She prayed for herself as if she had been a poor, weak woman. She prayed for the world. Her love embraced all that her Son loved—and who could fathom the depth of that divine love—the love of Him who came from heaven to suffer death, in order to save us?

With her return to Nazareth Mary began once more her usual humble duties. She cared for her home, attended to the wants of her holy spouse and her divine Son, and often conversed with Jesus on the sufferings of fallen humanity, which God, in His great mercy, had never ceased to love. The sorrows of the earth, even the visible sorrows of those around them, spoke to these united, devoted hearts. Sin had brought grief into the world, and they, hating sin and loving the sinner, were moved to tears.

Often, on returning from the town, whither she repaired to help some unfortunate who had appealed to her or to console another in affliction, the Mother would sit beneath the shade of the great sycamore, and cover her eyes with her hand as if to shut away . from her the sight of so much woe.

"O world of anguish!" she would exclaim. " O world of sorrow! What moans escape from thee!"

And Jesus longed to suffer, in order to help these and all the unknown tragedies of human life, which vibrated through His heart even as our sighs now re-echo through the vaults of heaven and reach His pitying ears. Even thus were they fulfilling their adorable mission. Already was Mary the Mother of the Afflicted, the Consolation of those in pain. And her Son, in spite of His tender age, was even now that God of infinite love and mercy who died for His creatures upon the wood of the cross.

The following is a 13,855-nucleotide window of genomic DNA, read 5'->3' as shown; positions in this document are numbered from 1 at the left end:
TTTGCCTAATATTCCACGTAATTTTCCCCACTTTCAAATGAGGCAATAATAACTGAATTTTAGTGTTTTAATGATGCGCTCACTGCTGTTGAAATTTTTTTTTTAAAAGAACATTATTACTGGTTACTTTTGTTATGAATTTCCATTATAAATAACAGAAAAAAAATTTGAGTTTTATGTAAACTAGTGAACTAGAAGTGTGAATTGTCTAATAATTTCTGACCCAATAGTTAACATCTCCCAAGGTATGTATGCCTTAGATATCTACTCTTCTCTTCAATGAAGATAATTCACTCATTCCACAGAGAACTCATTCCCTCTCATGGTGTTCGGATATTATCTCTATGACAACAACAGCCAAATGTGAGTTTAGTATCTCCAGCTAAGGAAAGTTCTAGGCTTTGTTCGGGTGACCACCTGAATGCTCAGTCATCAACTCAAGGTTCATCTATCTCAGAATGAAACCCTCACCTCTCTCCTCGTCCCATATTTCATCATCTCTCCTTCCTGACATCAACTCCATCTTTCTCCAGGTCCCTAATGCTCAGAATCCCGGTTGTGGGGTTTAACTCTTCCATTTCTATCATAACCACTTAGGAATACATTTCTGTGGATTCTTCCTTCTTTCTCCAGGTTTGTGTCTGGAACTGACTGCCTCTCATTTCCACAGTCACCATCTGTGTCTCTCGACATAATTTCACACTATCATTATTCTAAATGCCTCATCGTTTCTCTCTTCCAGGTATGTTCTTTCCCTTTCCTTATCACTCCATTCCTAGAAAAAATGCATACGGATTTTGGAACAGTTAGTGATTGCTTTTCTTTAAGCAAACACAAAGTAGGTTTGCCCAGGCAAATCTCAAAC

Some years elapsed without any exterior events of importance, years filled with peace and tenderness, yes, and preparation. Joseph grew older—but his heart was at rest. He had fulfilled his mission. The Child and His Mother were safe within the shelter of their home; his hands were still able to furnish their daily sustenance. Everywhere the world delivered itself up to unbridled passions. Iniquity reigned triumphant in the courts of men. Not knowing that heaven reigned . . . here ... in this obscure corner of the globe. That a divine life was here being lived that would heal the shameful wounds of sin and misery. Jesus and Mary, Joseph, his sister Mary, Salome, and the young children, the unknown hope of the future—spent their days in apparent monotony, which was interrupted only by the prayers which every Hebrew was accustomed to make in the Temple at the epoch of the great festivals.

Time of silence and expectation! In which the Lord increased upon the horizon of humanity! With what joy the trembling earth saluted Thee! How the just rejoiced to see Thee born at last! How Abraham, Isaac, and Joseph hailed Thee from that place of expectation in which they invoked Thy coming! How the angels who watched over men blessed Thee! For they beheld their hope increase, and saw the beginning of all those joys which they had been promised by the Omnipotent.